KUALA LUMPUR: Malaysia has grown its sukuk (Islamic bonds) rapidly and is now leading in global sukuk.
Deputy Prime Minister Muhyiddin Yassin said Malaysia had grown its sukuk from US$1.5 billion of the global outstanding amount in 2001 to over $148 billion in June this year.
This accounted for 60.4 per cent of the outstanding global sukuk, he told the 10th Kuala Lumpur Islamic Finance Forum 2013 on Tuesday.
He added: “Being a conducive environment for sukuk transactions, I certainly believe that Malaysia has what it takes to attract more institutions from all regions of the globe aiming to tap Malaysia’s Islamic finance marketplace and the pool of liquidity.”
Muhyiddin said the sukuk market had become a major contributing factor in the internationalisation of Islamic finance.
He noted that global sukuk issuance last year had surpassed that of 2011 by more than 50 per cent.
Despite the volatility in global bond markets and concerns over monetary policy in the United States, the global sukuk market had shown resilience in the first half of this year – with $61.2 billion worth of sukuk papers domiciled in more than 20 countries, he said.
He credited Malaysia's national bank, Bank Negara, Securities Commission, Syariah scholars and the Islamic financial industry community with bringing Malaysia’s Islamic finance marketplace to the current sophistication level.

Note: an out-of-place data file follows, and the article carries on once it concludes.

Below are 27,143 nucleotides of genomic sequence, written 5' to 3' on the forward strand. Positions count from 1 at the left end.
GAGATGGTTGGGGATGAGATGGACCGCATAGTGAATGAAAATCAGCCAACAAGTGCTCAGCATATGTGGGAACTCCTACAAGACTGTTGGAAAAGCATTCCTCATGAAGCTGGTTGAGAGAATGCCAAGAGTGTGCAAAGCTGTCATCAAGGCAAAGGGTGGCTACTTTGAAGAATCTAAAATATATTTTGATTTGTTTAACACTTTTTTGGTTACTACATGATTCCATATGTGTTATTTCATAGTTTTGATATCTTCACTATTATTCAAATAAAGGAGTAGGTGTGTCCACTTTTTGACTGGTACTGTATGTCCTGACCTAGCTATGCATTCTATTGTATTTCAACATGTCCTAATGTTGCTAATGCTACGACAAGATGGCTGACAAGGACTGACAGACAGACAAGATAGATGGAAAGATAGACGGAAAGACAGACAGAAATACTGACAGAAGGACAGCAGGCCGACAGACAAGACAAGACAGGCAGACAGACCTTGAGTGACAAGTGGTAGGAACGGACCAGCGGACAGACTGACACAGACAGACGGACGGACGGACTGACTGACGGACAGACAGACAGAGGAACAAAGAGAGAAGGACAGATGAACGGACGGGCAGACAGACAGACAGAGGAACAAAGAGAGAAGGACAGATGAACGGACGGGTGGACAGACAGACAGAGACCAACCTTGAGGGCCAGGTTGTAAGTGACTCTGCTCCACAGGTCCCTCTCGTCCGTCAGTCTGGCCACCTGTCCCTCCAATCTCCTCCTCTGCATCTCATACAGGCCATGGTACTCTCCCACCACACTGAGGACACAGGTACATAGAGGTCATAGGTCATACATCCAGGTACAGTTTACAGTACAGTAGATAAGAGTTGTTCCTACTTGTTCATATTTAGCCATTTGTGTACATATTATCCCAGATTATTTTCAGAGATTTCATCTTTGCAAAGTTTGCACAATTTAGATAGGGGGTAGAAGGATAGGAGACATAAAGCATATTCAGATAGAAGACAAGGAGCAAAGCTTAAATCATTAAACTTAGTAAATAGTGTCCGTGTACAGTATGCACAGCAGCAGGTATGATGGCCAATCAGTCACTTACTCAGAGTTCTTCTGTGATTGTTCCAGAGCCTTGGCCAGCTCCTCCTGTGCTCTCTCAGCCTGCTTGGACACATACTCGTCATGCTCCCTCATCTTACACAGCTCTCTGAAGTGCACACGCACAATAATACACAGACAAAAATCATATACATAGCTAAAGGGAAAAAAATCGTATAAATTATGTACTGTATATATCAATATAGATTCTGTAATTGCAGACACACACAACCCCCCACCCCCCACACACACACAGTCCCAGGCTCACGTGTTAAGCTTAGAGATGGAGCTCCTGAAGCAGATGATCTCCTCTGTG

According to Bank Negara, Islamic banking assets totalled 527.2 billion ringgit (US$163.5 billion) or 24 per cent of the banking system’s total assets in the first six months of this year compared with just 12.1 per cent of the market share in 2006.
Muhyiddin said the new Islamic Financial Services Act 2013 had been put in place to promote Syariah governance, practices and implementation.
An institution could be fined up to 25 million ringgit ($7.7 million) and individuals could be jailed up to eight years, apart from being fined, if found to be violating Syariah principles when operating an Islamic financial transaction, he said.
– By arrangement with the ANN/The Star –